SCOW recently held that recommitment proceedings are governed only by the procedures in §§51.20(10)-(13). Waukesha County v. S.L.L., 2019 WI 66, 387 Wis. 2d 333, 929 N.W.2d 140. Thus, the procedural requirements in §§(1)-(9) do not apply. Id., ¶¶24, 27. This court of appeals certification asks SCOW to decide whether S.L.L. violates the plain language of Chapter 51. If not, then does Chapter 51 violate 14th Amendment due process and equal protection given that, under S.L.L.‘s construction, it denies people undergoing recommitment fundamental procedural rights guaranteed to people undergoing initial commitments.
This certification stems from consolidated appeals involving Rusk County’s recommitment of “Andy.” In 2017, Rusk County petitioned to recommit him because “if treatment were withdrawn he would become a proper subject of treatment.” [Note: §51.20(1)(am) authorizes recommitment when if treatment were withdrawn the individual would become the proper subject for commitment.] The county’s petition alleged no facts to warrant recommitment.
In 2018, Rusk County refiled the 2017 petition for recommitment. It did not allege a factual basis for recommitment. It did not update the date of the order it was seeking to extend. It did not correct its erroneous recitation of the legal standard for recommitment. Andy moved to dismiss the petition, but the circuit court denied his motion and recommitted him. Andy appealed.
In 2020, Rusk County filed the 2017 petition for recommitment yet again. It alleged no factual basis for recommitment, and it misstated the legal standard. Andy moved to dismiss. The circuit held that because §51.20(1) does not apply to recommitment proceedings, the Rules of Civil Procedure govern. They require only “notice pleading.” The County’s petition provided notice of a recommitment proceeding. Motion to dismiss denied. Andy appealed.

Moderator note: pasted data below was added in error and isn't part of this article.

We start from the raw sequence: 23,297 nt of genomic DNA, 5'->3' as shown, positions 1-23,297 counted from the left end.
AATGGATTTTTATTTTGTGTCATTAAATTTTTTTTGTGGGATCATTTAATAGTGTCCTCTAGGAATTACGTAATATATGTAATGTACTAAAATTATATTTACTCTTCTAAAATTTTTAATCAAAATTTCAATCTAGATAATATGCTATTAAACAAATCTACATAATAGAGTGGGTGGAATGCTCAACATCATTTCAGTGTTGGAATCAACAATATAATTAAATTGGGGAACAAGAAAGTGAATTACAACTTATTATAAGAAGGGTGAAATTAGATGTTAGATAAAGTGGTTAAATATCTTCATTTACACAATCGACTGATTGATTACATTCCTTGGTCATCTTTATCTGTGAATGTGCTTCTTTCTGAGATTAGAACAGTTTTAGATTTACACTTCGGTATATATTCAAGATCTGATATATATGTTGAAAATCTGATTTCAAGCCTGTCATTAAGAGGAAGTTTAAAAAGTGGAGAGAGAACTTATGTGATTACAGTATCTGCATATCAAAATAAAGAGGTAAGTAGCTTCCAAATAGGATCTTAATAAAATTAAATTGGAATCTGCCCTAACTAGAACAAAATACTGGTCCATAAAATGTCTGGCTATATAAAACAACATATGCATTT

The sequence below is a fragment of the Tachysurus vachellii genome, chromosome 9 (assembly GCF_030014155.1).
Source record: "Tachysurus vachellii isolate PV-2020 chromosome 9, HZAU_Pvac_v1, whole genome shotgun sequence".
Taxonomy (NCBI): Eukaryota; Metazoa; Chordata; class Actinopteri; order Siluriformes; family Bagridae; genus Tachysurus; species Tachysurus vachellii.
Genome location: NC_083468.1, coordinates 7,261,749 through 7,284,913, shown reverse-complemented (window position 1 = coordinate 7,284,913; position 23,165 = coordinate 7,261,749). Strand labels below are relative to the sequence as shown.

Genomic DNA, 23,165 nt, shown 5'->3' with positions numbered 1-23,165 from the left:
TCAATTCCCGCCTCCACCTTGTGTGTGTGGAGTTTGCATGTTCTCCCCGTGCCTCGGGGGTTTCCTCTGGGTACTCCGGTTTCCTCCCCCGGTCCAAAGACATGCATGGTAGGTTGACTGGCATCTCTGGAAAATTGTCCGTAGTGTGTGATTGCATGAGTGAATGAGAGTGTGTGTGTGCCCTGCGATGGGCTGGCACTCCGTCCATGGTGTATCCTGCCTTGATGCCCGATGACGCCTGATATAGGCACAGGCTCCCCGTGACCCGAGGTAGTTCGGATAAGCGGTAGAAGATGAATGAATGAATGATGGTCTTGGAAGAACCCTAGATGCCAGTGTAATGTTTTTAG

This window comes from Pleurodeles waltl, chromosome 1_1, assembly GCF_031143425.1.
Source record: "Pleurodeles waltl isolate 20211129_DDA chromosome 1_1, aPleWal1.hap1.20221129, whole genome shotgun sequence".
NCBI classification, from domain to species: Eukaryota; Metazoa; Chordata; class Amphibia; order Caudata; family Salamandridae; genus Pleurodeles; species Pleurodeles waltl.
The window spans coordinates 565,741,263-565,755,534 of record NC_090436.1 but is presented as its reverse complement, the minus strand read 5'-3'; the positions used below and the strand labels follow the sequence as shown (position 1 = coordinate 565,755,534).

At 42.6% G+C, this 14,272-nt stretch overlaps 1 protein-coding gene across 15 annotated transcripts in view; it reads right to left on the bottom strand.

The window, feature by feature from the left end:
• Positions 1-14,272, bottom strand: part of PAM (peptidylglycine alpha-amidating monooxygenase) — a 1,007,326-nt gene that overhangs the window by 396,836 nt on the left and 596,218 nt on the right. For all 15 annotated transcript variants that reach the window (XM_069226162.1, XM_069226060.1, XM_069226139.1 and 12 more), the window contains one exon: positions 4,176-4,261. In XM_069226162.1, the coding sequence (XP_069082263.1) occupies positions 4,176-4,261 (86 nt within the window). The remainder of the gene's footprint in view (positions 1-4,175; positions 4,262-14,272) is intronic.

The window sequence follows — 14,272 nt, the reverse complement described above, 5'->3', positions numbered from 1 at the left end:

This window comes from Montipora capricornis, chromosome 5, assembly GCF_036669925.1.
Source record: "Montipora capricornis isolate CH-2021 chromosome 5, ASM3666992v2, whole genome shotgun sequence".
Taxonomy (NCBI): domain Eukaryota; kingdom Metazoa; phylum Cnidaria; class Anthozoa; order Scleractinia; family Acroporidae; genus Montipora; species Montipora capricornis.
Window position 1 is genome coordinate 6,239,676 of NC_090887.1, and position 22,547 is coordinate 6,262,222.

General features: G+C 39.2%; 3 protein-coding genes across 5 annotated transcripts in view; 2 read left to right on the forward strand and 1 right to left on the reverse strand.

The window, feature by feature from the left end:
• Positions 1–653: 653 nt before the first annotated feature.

According to the court of appeals certification, S.L.L.’s holding that only §51.20(10) through (13) apply to recommitment proceedings, appears to violate the plain language of §51.20. In fact, §51.20(1)(am) (i.e. the recommitment standard itself) falls under §51.20(1). And §51.20(1)(am) is explicitly referenced in §51.20(1)(m), and §51.20(2)(a). Certification at 7-16.
Furthermore, if §51.20(1)(c)’s requirement that a petition must contain a clear and concise statement of the facts constituting probable cause for a recommitment does not apply at the recommitment stage, then the circuit court cannot fulfill its legislative mandate under §51.20(2)(a). That subsection requires the circuit court to review a petition within 24 hours to determine whether the county has alleged probable cause for a commitment under (1)(am) (the recommitment standard).
In any event, recommitments don’t fit with the Rules of Civil Procedure. Section 802.02(1)(a), if applied to a recommitment proceeding, would require the county to allege “[a] short and plain statement of the claim, identifying the transaction or occurrence or series of transactions or occurrences out of which the claim arises and showing that the pleader is entitled to relief.” A recommitment does not arise from a transaction or occurrence between two parties. The county does not ask for a judgment of relief against an individual. Certification at 16.
The certification also notes that if S.L.L. is correct, then §51.20 arguably violates due process and equal protection. It requires counties to give due process notice of the factual basis and legal standard for an initial commitment, but not for a recommitment. In addition, because S.L.L. holds that only §51.20(10-(13) apply at the recommitment stage, §51.20(9) would require a personal examination by two doctors for an initial commitment but no personal examination by anyone for a recommitment. Certification at 17-21.
The court of appeals cannot contradict, modify or clarify S.L.L. The court of appeals said: “For that reason—and given the importance of the issues raised in these appeals and the high likelihood that they will recur in future cases—we believe supreme court review is both appropriate and necessary. A decision by the supreme court ‘will help develop, clarify or harmonize the law,’ WIS. STAT. RULE 809.62(1r)(c), providing much-needed guidance to Wisconsin attorneys, litigants, and lower courts.” Certification at 21.
UPDATE: SCOW denied this certification request on May 19, 2021.